How can you increase communication and mutual understanding between contracting parties? In a comment to this post in Tim Cummins’s Commitment Matters blog, Dick Locke of the Global Procurement Group states, “The most important method is to minimize the amount of your contract that lawyers write.”
I was stunned when I read that. If it’s true, it’s a sad commentary on the performance of commercial attorneys.
I’ve often heard complaints about lawyers slowing down deals, raising unnecessary issues, and using hard-to-read legalese, but Locke’s observation strikes me as a whole new class of complaint. Does the involvement of a lawyer actually reduce communication and mutual understanding?
The theme of the post where Locke’s comment appears is the importance of agility in business relationships. Agility—the ability to change and adapt—is important because it facilitates innovation. Cummins writes, “Today’s contracts are not agile; they tend to stifle agility and flexibility, because we try to create precision in situations where there is great uncertainty. Contracts must first be vehicles for mutual understanding and communication, a record of our expectations, promises and responsibilities, and an understanding of what happens when circumstances change and how we will deal with those changes.”
Contracts should memorialize business relationships. Working out the details of the clauses should help the parties consider aspects of the deal that they otherwise wouldn’t. The language itself should be clear and unambiguous. But does a lawyer’s involvement in this process harm the relationship? Is “thinking like a lawyer” bad for business?
What do you think?
Interesting article. I struggle internally with these concerns quite a bit, especially in drafting contracts for music industry and other creative professionals who generally want (and expect) things to be as simple as possible. As lawyers, though, we are trained to think up, raise and address issues that businesspeople ordinarily don’t consider–and while these issues may weigh the deal down, if helping the parties understand the full ramifications of their relationship prevents the relationship from going forward, I’m not sure that is necessarily a bad thing. However, that’s not to say that I don’t always do my best to limit the “unnecessary” issues to help see the deal through. I don’t think “thinking like a lawyer” is bad for business–I think the issue is inefficiency and lack of creativity in the lawyering process.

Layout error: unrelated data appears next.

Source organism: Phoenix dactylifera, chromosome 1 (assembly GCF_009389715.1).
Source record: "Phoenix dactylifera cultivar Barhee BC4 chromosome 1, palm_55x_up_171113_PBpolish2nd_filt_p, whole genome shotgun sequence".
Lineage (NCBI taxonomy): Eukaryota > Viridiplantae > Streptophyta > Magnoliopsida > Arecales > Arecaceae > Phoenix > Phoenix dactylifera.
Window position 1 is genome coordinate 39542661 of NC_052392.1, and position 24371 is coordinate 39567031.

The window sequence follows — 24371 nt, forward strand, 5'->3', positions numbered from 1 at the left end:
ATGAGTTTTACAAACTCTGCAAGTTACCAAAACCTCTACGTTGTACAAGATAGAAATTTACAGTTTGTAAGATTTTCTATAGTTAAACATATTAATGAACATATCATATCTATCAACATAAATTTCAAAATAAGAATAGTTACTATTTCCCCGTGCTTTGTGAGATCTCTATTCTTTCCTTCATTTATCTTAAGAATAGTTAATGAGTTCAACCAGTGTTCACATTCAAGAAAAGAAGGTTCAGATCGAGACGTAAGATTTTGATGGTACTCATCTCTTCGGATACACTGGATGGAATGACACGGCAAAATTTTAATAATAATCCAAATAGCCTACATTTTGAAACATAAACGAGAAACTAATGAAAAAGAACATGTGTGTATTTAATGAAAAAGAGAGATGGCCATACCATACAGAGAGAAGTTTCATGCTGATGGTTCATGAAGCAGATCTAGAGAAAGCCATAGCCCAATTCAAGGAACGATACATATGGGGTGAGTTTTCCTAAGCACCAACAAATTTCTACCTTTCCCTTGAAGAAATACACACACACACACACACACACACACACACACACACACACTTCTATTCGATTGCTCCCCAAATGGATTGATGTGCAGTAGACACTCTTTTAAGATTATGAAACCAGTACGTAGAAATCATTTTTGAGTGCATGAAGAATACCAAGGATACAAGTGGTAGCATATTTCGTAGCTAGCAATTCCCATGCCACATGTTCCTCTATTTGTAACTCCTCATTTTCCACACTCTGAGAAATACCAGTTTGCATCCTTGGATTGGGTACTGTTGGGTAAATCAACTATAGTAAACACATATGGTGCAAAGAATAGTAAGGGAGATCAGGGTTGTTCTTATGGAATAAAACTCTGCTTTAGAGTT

Jeff: I’ve always thought that being responsive and having a sense of proportionality (i.e., focusing on the stuff that matters to the particular deal and not getting bogged down by unimportant issues) were the keys to being an asset–rather than a necessary evil–to business clients. But Locke’s comments suggest something more fundamental. It’s definitely got me thinking.
Brian: Dick Locke might be questioning having lawyers involved, period. But if you take his comment at face value, he’s just referring to who puts the deal on paper. That something I discussed briefly in this 2009 AdamsDrafting blog post.
I’m certainly sympathetic to the notion that lawyers can clog up the works with provisions that are unduly risk averse. And the language of mainstream contract drafting is dysfunctional. So depending on the circumstances (that’s a function of, among other things, the deal’s complexity, value, and risk), it might make sense for a businessperson to take a crack at it, particularly if he or she has hashed out the issues with a lawyer.
But it all comes down to the aptitude and experience of the drafter. If a businessperson has little or no training in clear and modern contract drafting and instead simply tries to cobble together a contract by copying and pasting from precedent contracts of questionable quality and relevance, the result might well be a mess.